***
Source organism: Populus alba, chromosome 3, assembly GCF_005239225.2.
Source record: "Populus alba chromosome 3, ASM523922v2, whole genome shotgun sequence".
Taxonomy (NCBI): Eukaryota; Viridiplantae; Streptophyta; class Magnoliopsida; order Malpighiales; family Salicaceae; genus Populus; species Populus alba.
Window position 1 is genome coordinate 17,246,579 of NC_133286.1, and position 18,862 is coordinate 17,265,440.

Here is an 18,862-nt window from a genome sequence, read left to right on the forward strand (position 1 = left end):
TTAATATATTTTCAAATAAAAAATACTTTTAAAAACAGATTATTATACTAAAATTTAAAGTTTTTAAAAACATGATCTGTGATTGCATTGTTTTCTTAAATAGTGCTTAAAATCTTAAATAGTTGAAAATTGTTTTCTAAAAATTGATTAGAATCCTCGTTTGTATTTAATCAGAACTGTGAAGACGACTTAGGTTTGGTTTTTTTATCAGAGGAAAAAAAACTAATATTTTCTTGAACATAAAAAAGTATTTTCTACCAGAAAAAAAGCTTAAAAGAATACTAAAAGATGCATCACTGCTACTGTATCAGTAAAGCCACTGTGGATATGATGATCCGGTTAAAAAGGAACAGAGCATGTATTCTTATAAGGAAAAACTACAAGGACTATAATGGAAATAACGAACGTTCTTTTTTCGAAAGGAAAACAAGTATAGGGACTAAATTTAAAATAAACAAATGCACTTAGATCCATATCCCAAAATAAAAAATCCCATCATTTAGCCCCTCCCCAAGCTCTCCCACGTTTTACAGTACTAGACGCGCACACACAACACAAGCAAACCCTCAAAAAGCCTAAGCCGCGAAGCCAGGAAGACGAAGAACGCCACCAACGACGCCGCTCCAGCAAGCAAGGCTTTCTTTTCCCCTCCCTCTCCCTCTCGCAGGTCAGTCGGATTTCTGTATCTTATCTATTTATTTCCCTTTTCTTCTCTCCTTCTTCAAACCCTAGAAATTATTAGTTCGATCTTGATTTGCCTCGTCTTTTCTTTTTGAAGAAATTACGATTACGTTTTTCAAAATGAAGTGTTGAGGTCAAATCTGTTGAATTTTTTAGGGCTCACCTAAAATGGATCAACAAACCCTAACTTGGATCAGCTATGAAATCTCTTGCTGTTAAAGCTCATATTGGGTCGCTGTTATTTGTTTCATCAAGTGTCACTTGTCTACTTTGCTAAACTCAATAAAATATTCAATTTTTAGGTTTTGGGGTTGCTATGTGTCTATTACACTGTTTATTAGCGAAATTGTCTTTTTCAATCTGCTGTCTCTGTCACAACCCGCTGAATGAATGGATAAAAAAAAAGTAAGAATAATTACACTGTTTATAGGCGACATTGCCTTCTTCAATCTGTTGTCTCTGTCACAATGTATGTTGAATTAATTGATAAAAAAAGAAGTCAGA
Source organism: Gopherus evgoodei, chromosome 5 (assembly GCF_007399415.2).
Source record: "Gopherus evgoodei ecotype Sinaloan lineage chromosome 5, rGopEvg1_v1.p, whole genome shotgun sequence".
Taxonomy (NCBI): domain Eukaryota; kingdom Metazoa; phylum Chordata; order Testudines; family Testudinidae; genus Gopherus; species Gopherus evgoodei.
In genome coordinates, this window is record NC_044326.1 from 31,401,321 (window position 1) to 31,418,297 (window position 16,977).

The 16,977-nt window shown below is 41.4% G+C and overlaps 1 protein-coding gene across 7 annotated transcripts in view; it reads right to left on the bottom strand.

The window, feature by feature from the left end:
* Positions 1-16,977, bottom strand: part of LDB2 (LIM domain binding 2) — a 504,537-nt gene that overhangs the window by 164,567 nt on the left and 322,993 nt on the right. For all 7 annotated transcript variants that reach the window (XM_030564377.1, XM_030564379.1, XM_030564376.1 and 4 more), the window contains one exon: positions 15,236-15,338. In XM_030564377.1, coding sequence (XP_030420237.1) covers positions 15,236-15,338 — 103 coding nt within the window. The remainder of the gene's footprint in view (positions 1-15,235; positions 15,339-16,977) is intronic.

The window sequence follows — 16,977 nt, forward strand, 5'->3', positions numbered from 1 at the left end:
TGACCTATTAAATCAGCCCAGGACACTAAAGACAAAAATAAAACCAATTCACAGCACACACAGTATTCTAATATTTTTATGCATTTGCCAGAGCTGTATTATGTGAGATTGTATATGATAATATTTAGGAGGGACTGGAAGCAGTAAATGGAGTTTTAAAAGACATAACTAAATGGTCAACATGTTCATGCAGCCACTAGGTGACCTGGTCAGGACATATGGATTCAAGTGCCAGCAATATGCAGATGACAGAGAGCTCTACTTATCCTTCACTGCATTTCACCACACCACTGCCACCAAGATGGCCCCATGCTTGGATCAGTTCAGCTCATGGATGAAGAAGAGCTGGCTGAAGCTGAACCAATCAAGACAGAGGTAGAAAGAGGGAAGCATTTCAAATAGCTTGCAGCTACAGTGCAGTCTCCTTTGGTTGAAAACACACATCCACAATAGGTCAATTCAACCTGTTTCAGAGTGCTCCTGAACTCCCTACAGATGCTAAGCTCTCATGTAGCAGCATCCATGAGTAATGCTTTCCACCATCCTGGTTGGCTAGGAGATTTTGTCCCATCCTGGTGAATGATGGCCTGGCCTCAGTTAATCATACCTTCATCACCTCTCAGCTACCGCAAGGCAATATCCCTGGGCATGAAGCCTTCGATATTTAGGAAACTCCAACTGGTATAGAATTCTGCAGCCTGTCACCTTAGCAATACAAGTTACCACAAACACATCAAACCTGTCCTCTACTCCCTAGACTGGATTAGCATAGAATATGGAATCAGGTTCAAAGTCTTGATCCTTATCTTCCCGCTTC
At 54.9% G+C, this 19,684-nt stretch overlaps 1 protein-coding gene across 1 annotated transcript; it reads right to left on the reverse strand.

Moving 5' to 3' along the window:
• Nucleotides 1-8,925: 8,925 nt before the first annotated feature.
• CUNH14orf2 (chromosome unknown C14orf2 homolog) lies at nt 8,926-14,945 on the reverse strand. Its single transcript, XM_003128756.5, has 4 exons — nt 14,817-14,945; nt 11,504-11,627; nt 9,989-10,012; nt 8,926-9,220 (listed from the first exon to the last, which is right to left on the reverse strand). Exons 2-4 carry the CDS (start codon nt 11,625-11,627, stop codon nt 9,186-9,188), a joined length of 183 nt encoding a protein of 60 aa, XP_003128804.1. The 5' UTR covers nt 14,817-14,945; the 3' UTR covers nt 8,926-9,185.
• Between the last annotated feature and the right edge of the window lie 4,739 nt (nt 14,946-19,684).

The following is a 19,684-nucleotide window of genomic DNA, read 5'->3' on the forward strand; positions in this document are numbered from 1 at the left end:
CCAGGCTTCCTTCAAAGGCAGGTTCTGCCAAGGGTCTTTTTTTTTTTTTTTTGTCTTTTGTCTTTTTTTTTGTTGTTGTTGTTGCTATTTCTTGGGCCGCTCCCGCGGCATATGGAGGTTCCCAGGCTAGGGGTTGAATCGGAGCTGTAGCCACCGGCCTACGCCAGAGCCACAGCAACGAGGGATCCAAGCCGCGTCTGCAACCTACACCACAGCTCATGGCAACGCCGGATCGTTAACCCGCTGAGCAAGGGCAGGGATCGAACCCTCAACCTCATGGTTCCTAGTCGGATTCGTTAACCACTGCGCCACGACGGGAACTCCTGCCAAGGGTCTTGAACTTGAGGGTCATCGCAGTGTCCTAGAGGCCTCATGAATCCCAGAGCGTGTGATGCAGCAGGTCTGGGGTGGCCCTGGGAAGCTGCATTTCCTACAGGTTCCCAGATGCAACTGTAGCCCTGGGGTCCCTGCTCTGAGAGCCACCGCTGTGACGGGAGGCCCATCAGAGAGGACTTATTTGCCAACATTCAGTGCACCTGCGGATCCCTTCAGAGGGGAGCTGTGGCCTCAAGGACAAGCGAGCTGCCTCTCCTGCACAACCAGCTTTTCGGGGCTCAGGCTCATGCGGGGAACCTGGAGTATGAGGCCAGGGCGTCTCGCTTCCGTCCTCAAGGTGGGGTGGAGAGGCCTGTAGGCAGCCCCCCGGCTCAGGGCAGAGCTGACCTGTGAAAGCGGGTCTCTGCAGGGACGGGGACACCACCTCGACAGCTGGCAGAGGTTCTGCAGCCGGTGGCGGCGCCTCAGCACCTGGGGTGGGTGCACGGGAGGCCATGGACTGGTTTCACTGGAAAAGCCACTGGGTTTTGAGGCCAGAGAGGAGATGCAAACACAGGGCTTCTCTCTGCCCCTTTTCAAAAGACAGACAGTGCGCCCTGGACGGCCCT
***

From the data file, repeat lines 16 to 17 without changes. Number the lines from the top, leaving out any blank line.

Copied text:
At 54.9% G+C, this 19,684-nt stretch overlaps 1 protein-coding gene across 1 annotated transcript; it reads right to left on the reverse strand.

Moving 5' to 3' along the window: